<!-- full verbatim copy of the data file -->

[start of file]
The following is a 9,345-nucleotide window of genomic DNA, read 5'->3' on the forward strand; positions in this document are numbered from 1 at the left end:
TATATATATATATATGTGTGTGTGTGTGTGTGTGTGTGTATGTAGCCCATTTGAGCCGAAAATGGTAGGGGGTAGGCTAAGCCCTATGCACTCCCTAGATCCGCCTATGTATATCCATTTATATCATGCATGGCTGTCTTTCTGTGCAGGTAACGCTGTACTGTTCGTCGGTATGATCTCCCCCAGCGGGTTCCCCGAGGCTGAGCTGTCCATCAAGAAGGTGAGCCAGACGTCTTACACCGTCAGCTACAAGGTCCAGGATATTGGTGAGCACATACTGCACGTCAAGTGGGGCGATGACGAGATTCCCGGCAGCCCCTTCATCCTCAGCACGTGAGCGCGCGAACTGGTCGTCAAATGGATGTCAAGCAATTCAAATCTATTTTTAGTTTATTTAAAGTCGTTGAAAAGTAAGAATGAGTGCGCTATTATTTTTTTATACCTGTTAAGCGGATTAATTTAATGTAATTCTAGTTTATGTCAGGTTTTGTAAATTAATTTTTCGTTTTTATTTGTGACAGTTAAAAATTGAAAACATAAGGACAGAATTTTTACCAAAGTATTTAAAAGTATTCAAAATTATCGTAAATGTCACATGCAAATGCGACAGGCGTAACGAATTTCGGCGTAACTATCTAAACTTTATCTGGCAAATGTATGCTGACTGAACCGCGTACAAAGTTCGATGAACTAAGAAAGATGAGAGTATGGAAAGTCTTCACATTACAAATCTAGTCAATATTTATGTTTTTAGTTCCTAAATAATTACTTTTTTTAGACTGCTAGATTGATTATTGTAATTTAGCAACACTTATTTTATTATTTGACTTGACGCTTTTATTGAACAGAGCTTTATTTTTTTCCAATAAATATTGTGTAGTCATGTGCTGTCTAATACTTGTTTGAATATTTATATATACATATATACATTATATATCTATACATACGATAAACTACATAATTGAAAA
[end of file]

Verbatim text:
The following is a 9,345-nucleotide window of genomic DNA, read 5'->3' on the forward strand; positions in this document are numbered from 1 at the left end:
TATATATATATATATGTGTGTGTGTGTGTGTGTGTGTGTATGTAGCCCATTTGAGCCGAAAATGGTAGGGGGTAGGCTAAGCCCTATGCACTCCCTAGATCCGCCTATGTATATCCATTTATATCATGCATGGCTGTCTTTCTGTGCAGGTAACGCTGTACTGTTCGTCGGTATGATCTCCCCCAGCGGGTTCCCCGAGGCTGAGCTGTCCATCAAGAAGGTGAGCCAGACGTCTTACACCGTCAGCTACAAGGTCCAGGATATTGGTGAGCACATACTGCACGTCAAGTGGGGCGATGACGAGATTCCCGGCAGCCCCTTCATCCTCAGCACGTGAGCGCGCGAACTGGTCGTCAAATGGATGTCAAGCAATTCAAATCTATTTTTAGTTTATTTAAAGTCGTTGAAAAGTAAGAATGAGTGCGCTATTATTTTTTTATACCTGTTAAGCGGATTAATTTAATGTAATTCTAGTTTATGTCAGGTTTTGTAAATTAATTTTTCGTTTTTATTTGTGACAGTTAAAAATTGAAAACATAAGGACAGAATTTTTACCAAAGTATTTAAAAGTATTCAAAATTATCGTAAATGTCACATGCAAATGCGACAGGCGTAACGAATTTCGGCGTAACTATCTAAACTTTATCTGGCAAATGTATGCTGACTGAACCGCGTACAAAGTTCGATGAACTAAGAAAGATGAGAGTATGGAAAGTCTTCACATTACAAATCTAGTCAATATTTATGTTTTTAGTTCCTAAATAATTACTTTTTTTAGACTGCTAGATTGATTATTGTAATTTAGCAACACTTATTTTATTATTTGACTTGACGCTTTTATTGAACAGAGCTTTATTTTTTTCCAATAAATATTGTGTAGTCATGTGCTGTCTAATACTTGTTTGAATATTTATATATACATATATACATTATATATCTATACATACGATAAACTACATAATTGAAAA